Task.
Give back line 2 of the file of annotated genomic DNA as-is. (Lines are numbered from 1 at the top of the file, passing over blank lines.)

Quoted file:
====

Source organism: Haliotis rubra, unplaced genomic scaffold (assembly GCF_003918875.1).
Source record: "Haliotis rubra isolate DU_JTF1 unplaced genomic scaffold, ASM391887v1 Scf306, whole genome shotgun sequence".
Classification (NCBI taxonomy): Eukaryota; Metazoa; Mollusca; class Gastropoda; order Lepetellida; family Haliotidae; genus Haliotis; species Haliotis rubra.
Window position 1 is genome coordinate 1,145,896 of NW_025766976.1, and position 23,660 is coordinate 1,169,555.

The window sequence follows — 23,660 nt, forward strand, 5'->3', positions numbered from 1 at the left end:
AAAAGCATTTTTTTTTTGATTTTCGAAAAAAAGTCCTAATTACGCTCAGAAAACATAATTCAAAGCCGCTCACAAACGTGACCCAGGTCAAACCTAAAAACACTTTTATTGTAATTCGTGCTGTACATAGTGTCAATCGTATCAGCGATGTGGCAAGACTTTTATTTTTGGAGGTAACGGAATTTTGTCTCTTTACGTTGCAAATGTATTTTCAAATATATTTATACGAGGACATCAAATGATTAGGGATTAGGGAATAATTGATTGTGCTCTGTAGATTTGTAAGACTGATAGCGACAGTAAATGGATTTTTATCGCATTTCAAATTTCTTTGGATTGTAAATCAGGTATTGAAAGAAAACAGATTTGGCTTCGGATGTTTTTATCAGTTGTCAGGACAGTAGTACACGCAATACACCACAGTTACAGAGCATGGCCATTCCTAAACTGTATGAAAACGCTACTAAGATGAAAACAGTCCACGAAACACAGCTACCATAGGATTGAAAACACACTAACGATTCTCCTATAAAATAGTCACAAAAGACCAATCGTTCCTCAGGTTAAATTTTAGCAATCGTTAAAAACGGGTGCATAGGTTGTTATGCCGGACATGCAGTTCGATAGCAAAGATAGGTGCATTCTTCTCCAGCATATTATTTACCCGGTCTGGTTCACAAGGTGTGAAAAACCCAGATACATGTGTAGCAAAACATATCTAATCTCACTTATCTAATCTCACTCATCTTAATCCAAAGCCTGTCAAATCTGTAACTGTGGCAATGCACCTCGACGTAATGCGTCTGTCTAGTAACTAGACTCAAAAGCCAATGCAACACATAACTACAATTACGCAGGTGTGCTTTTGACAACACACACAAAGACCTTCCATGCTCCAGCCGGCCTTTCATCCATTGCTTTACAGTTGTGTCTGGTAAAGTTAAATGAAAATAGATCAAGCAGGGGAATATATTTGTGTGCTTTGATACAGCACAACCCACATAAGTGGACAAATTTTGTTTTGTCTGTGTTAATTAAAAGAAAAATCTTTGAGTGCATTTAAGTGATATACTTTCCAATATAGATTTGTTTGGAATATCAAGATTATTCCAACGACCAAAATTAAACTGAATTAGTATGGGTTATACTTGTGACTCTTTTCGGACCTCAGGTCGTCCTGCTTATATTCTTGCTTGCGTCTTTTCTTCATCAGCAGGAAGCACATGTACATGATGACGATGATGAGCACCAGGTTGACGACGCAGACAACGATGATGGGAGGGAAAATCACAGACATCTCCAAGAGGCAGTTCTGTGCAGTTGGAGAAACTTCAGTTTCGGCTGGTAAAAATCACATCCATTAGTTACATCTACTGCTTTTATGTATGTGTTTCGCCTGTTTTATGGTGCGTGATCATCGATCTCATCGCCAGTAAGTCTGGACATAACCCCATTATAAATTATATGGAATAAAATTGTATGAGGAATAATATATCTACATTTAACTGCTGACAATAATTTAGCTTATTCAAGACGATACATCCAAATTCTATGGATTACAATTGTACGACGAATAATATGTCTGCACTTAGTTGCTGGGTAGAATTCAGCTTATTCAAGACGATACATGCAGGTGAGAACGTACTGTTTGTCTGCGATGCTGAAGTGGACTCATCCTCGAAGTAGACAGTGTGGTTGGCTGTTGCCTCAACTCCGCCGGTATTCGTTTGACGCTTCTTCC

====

Source record: "Haliotis rubra isolate DU_JTF1 unplaced genomic scaffold, ASM391887v1 Scf306, whole genome shotgun sequence".